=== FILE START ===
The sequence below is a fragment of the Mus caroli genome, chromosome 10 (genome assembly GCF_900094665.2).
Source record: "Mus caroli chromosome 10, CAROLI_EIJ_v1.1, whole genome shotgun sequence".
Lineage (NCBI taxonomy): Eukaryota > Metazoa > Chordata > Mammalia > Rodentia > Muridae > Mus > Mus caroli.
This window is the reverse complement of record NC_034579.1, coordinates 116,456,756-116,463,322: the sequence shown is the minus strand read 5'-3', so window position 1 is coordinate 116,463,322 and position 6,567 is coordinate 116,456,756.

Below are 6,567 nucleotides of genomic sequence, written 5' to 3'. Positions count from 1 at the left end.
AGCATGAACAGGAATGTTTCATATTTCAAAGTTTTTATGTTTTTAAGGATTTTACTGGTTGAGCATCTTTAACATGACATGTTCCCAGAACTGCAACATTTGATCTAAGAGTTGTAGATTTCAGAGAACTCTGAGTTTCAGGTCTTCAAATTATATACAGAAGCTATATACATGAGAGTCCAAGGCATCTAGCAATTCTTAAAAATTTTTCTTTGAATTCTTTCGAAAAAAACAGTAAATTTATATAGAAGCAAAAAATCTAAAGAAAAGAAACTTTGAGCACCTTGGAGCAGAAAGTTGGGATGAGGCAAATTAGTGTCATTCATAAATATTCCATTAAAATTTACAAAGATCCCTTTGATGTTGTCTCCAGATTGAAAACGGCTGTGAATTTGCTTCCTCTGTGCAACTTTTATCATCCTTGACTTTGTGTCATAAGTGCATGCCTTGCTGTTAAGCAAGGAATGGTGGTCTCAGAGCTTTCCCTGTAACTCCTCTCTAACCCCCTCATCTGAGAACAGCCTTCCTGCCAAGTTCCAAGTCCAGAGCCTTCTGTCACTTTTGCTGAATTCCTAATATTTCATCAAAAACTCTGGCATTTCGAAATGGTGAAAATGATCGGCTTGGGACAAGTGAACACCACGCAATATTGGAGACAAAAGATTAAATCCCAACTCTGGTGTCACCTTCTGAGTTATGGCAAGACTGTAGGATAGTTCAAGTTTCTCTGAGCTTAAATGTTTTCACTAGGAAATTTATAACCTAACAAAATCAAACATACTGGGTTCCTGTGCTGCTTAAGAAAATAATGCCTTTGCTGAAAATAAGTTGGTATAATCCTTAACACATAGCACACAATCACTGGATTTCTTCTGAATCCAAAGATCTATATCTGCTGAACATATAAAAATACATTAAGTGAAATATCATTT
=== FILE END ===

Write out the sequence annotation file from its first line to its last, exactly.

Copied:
The sequence below is a fragment of the Mus caroli genome, chromosome 10 (genome assembly GCF_900094665.2).
Source record: "Mus caroli chromosome 10, CAROLI_EIJ_v1.1, whole genome shotgun sequence".
Lineage (NCBI taxonomy): Eukaryota > Metazoa > Chordata > Mammalia > Rodentia > Muridae > Mus > Mus caroli.
This window is the reverse complement of record NC_034579.1, coordinates 116,456,756-116,463,322: the sequence shown is the minus strand read 5'-3', so window position 1 is coordinate 116,463,322 and position 6,567 is coordinate 116,456,756.

Below are 6,567 nucleotides of genomic sequence, written 5' to 3'. Positions count from 1 at the left end.
AGCATGAACAGGAATGTTTCATATTTCAAAGTTTTTATGTTTTTAAGGATTTTACTGGTTGAGCATCTTTAACATGACATGTTCCCAGAACTGCAACATTTGATCTAAGAGTTGTAGATTTCAGAGAACTCTGAGTTTCAGGTCTTCAAATTATATACAGAAGCTATATACATGAGAGTCCAAGGCATCTAGCAATTCTTAAAAATTTTTCTTTGAATTCTTTCGAAAAAAACAGTAAATTTATATAGAAGCAAAAAATCTAAAGAAAAGAAACTTTGAGCACCTTGGAGCAGAAAGTTGGGATGAGGCAAATTAGTGTCATTCATAAATATTCCATTAAAATTTACAAAGATCCCTTTGATGTTGTCTCCAGATTGAAAACGGCTGTGAATTTGCTTCCTCTGTGCAACTTTTATCATCCTTGACTTTGTGTCATAAGTGCATGCCTTGCTGTTAAGCAAGGAATGGTGGTCTCAGAGCTTTCCCTGTAACTCCTCTCTAACCCCCTCATCTGAGAACAGCCTTCCTGCCAAGTTCCAAGTCCAGAGCCTTCTGTCACTTTTGCTGAATTCCTAATATTTCATCAAAAACTCTGGCATTTCGAAATGGTGAAAATGATCGGCTTGGGACAAGTGAACACCACGCAATATTGGAGACAAAAGATTAAATCCCAACTCTGGTGTCACCTTCTGAGTTATGGCAAGACTGTAGGATAGTTCAAGTTTCTCTGAGCTTAAATGTTTTCACTAGGAAATTTATAACCTAACAAAATCAAACATACTGGGTTCCTGTGCTGCTTAAGAAAATAATGCCTTTGCTGAAAATAAGTTGGTATAATCCTTAACACATAGCACACAATCACTGGATTTCTTCTGAATCCAAAGATCTATATCTGCTGAACATATAAAAATACATTAAGTGAAATATCATTT